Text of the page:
it be an instrument of pleasure or pain. No doubt, too, a very 
young rider had better be allowed to chide his steed with an 
unarmed heel, especially if he propose to arm it with those 
monstrous lances the young Nimrods of the day delight to equip 
themselves with. But spurs unquestionably have their use. With 
a sulky or an ill-tempered horse, sometimes even with a timid 
one, they are often most effectual. They have, moreover, two 
advantages over the whip : firstly, they can be used without 
diminishing the strength of your grasp on the rein ; secondly, 
they can be used without giving the horse any warning of your 
intentions, while the mere act of taking up the whip will often 
change a dubious refusal into a certain one. Still they should 
always be used sparingly. The rowels of hunting spurs as 
now worn are no puny weapons, and with a generous horse the 
slightest touch of the sharp steel should be sufficient. Horses- 
as a rule, want control rather than coercion in the hunting field. 
But every rule has its exception, and even the freest and 
boldest horse will, like Homer, sometimes nod. When a stimluus 
is to be applied, or punishment inflicted, those means are the 
best which do their work quickest and with least display. In 
both these points the spur is supreme. Whyte-Melville hints 
that there is danger, in the case of a fall, of the buckle of the 


spur catching in the stirrup, and says that he ' cannot remember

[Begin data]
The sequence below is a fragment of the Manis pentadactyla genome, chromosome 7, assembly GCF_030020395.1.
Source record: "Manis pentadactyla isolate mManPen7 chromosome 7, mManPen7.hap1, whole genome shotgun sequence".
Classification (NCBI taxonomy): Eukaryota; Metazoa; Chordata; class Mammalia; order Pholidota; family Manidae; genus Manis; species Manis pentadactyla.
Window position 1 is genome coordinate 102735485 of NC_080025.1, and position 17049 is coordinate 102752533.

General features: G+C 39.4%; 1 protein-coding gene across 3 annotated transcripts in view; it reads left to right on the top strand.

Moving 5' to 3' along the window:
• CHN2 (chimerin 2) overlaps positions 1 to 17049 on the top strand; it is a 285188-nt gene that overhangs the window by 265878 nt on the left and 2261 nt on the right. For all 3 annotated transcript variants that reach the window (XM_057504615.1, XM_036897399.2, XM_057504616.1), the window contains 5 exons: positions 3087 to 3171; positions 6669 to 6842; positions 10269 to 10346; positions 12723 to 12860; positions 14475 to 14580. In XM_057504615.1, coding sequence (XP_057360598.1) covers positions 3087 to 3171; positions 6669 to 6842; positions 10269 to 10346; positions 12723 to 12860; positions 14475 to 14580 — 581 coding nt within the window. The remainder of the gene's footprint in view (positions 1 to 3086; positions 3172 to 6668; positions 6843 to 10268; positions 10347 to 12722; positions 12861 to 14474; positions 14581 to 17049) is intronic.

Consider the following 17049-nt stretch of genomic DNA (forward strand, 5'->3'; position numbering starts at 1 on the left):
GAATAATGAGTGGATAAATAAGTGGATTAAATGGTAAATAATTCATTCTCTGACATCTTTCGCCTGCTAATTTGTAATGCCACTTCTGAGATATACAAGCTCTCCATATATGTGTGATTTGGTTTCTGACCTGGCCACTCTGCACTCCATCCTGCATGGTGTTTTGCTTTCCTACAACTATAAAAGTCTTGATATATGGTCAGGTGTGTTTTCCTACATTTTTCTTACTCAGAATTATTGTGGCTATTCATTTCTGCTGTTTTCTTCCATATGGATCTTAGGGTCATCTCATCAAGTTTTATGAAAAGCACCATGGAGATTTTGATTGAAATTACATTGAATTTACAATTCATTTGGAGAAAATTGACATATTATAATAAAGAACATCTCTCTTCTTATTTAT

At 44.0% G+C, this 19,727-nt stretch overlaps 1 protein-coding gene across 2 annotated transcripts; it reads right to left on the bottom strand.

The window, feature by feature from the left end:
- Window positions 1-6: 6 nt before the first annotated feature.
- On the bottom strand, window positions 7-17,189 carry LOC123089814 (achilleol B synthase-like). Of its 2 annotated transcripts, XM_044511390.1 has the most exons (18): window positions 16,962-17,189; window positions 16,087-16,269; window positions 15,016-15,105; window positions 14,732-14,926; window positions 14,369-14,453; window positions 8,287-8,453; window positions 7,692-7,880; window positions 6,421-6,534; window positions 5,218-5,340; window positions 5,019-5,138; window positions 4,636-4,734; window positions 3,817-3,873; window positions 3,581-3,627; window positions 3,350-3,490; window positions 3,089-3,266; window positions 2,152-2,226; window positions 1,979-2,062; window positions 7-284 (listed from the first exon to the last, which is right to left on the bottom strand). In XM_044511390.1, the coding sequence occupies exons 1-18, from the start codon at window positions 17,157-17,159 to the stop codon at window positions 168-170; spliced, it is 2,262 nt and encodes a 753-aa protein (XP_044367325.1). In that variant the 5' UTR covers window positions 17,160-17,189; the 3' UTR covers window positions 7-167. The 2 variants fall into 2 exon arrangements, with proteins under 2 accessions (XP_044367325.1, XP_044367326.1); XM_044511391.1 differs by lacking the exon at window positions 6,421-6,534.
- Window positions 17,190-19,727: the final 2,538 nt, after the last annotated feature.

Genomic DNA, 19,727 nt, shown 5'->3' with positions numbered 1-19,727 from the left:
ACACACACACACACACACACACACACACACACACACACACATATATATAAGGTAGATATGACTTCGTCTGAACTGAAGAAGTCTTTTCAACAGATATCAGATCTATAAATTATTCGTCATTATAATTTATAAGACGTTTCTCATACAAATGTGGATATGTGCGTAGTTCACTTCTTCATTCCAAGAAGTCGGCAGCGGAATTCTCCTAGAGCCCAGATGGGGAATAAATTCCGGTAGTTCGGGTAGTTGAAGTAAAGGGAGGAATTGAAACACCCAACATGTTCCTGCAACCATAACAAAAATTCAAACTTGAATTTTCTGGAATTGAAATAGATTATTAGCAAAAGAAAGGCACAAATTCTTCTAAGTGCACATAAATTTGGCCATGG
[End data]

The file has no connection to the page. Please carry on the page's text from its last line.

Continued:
a single instance of a man's foot remaining fixed in the iron 
who was riding without spurs.' As a matter of fact we do hap- 
pen to remember such an instance an instance in which we 
ourselves unfortunately played a particular part ! Yet this never 
suggested to us the propriety of riding without stirrups. On 
the whole, this problematical danger is, we submit, more than 
balanced by the manifest advantages to be got from what its 
opponent allows at any rate to give a finished look to a well- 
made top-boot. But let the tyro be careful to bear this in mind : 
that the spur is to be applied only behind the girth. ' Do you 
take me; for a fool?' the tyro answers. Certainly not, my dear 
sir ; but if, after a hard day, you will, after dismounting from 
your gallant steed, be careful to examine him, you may possibly 
be surprised to -find that the particular spot, a hand's breadth 
behind the girth, is one of the very few places that have remained 
virgin to your steel. 

Finally, let the young rider bear always in mind that he owes 
everything to his horse, and do what he can to return the debt.